After this experience, I swore that I wouldn’t do any more fairs.  Ever!  But you want to make money, you want to be a success and if you don’t jump at every opportunity to get your name out there then you must not be giving 100%.  Right?  Also, I should point out that doing these fairs are a lot of work especially if you have to bring your own tables.  Packing up everything, hauling them in and out of your car-you are grateful when a friend can lend a hand.  During the holidays last year, I again signed up for two of the same farmers’ market but I knew this time around it would be different because I had more product, better displays (although still nothing appropriate to show off my purses) and a positive atitude!  I sold nothing at the first one and for the second market, I lowered prices, changed displays, made new signs and shared my winning smile with every person that passed by my table. But I’m definitely not a salesperson.  Although, when I was working for a nonprofit several years ago I had to do a lot of fundraising for my program.  One time I gave quite an awesome presentation to the board of a local well-known corporate business on why they should fund my program. And they did, to the tune of $10,000.  So I can sell stuff when I put my mind and heart into it.  During this time I also did a fair at my health club.  I made $150 during a six hour period selling handbags and jewelry.  I was happy.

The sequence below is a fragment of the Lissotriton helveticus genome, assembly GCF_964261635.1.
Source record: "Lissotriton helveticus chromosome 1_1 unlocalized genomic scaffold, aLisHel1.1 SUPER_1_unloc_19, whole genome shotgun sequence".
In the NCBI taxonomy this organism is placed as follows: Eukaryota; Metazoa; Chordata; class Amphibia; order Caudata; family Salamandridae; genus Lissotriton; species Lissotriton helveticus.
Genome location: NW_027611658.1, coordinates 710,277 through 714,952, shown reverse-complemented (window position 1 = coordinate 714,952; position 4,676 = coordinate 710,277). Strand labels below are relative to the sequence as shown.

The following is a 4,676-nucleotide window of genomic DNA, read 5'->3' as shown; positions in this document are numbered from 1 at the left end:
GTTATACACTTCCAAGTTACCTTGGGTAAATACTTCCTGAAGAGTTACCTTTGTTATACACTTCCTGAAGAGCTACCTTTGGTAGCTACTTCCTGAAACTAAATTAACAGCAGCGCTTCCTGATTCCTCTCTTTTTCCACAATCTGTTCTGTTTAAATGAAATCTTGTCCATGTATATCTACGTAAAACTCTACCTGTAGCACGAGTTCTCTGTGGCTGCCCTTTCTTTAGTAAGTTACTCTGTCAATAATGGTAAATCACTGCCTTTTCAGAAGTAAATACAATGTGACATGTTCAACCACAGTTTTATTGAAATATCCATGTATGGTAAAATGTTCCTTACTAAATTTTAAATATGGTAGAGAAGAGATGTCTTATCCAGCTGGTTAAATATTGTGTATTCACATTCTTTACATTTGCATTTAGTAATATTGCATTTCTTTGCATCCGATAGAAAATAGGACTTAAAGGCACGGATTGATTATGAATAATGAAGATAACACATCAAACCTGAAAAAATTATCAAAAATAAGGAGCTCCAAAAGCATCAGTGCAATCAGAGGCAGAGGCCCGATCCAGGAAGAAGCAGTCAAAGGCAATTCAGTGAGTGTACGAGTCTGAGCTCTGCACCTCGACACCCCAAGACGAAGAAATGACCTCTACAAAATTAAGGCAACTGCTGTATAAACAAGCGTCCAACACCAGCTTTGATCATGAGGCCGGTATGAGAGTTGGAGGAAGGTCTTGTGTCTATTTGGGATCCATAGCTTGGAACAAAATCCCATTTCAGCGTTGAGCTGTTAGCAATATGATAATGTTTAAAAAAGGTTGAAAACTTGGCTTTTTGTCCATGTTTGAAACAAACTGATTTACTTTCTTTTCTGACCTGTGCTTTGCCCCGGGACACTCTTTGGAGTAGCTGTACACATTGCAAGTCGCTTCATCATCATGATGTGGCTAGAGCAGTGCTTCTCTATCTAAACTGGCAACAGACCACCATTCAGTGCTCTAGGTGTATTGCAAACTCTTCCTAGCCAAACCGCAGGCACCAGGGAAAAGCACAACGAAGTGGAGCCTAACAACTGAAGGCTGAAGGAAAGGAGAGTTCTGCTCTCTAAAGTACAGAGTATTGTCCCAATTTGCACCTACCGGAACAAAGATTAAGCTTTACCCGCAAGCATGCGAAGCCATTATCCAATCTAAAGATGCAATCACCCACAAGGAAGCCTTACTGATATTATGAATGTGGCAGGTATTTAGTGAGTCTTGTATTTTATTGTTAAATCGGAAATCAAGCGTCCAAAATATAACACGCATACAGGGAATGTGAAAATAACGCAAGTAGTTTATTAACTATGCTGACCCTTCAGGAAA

We’re almost halfway through 2013.  I’ve done two fairs in the past couple of months. During the quilt show, I was put down a hallway at a senior living complex (to be fair to the organizers, I was late to the party) apart from the other sellers.  At the health club Spring Artisen Fair I was excited that I was table #1 right at the entrance.  However, I eventually realized that I was again apart from all the other sellers.  It didn’t even look like I was part of the group but I did sell some items at both events.  I had my handbags displayed on a tomato cage which I thought looked pretty neat and amazing but no one even glanced at them.  I should point out that at every fair I’ve done, people have admired my jewelry, owl pillows, art quilts and even my purses (if they look at them) but they never buy.

Should we use the art fair as a way to sell our products?  Definitely Yes!  However, I’m not sure if I will ever do another one again.  Ever!  But as you know, I’ve said this before and changed my mind.  Every holiday bazaar or market I participate in, I get a little stronger, a little tougher and a little bit more confident in myself and my business.  It’s still not easy when I don’t sell.  I’ve had to choke back tears while I was at a couple fairs until I packed up and got to my car where I cried my eyes out.

I often think of Vincent Van Gogh whenever I get discouraged with my art and my business (which is often).  I admire him so much.  He was never appreciated during his time.   And yet today, his paintings are worth millions.  What I’m trying to get across is that you never know when your product will sell or who will take to it.  We as artists, as creators, have a need to share our work with others whether it’s a painting, a short story or a handbag. Don’t give up!  Keep on knocking on doors and jump at every opportunity to get your business out there for the public.

*a twist on the famous line from the movie Field of Dreams